Bird By Bird review

Bird By Bird (Anne Lamott)

This book was a reading assignment for a creative writing class I took at BYU (which was, by the way, the best college class I took), and I think it a sign of my great wisdom (*snort*) that I kept this book instead of selling it back to the bookstore at the end of the semester.

I wondered if it could really be as great as I remembered, and it wasn’t—it was better. With hilarious self-deprecating wit and insight into the minds of readers and writers, it is a wonderful look at the writing process. I loved it, and think it would be a great read for anyone who loves reading and/or writing.


Revolution (Jennifer Donnelly)

I’m a sucker for books about people researching the past, especially if they recover lost documents along the way. This YA novel is about a teen girl haunted by her brother’s death (for which she blames herself [don’t they always?]), who finds the diary of a young woman who lived during the French Revolution.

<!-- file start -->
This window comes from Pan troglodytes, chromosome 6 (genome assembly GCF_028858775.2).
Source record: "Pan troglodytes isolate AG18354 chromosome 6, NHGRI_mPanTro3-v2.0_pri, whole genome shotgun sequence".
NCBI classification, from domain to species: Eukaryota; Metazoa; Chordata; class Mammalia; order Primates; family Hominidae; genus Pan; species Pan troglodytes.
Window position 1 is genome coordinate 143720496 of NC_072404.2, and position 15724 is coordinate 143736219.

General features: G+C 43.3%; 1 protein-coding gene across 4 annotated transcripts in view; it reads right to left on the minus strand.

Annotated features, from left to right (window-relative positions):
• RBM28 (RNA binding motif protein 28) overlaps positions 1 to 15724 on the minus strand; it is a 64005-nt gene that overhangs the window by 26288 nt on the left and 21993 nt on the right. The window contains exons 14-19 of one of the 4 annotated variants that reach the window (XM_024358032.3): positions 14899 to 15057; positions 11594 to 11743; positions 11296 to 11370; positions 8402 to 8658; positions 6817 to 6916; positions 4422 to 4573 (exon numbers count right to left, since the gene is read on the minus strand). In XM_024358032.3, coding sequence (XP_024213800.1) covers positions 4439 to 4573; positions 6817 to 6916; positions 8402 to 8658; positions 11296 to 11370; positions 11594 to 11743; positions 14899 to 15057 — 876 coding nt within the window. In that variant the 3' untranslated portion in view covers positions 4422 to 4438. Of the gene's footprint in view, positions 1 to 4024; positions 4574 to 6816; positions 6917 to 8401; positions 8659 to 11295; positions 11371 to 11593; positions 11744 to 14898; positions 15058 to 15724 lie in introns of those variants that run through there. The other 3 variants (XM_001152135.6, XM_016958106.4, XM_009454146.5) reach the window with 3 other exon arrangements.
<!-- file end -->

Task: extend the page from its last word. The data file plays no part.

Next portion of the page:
For the unique (and riveting!) historical perspective, 5 big stars. But there were too many strings left dangling and questions unanswered for me to really fall hard for it. Even so, I liked it a lot, and would recommend it to fans of historical fiction.

Stiff review

Stiff: The Curious Lives of Human Cadavers (Mary Roach)

Well, this is going to go down as one of my weirdest books of all time, but it was absolutely one of the most interesting books I’ve ever read, too.

Roach explores historical use of cadavers (anatomical study, cannibalism, and medicinal use, oh my!) as well as the many paths a modern-day body can travel after death—from vehicle safety testing to surgical practice to rotting in a car trunk in the name of crime scene research.

Sadly, not a single option is remotely appealing (including plain old cremation or burial). But this book was incredibly interesting, and unexpectedly hilarious. Perhaps not for the very squeamish (although I’m fairly squeamish, and only really had a hard time with one chapter about studying the wounds on plane crash victims to identify the cause of a crash—eek).

I’d love to hear what you read this month!


  1. I love historical fiction so maybe I should try Revolution. I am currently reading The Selection by Kiera Cass.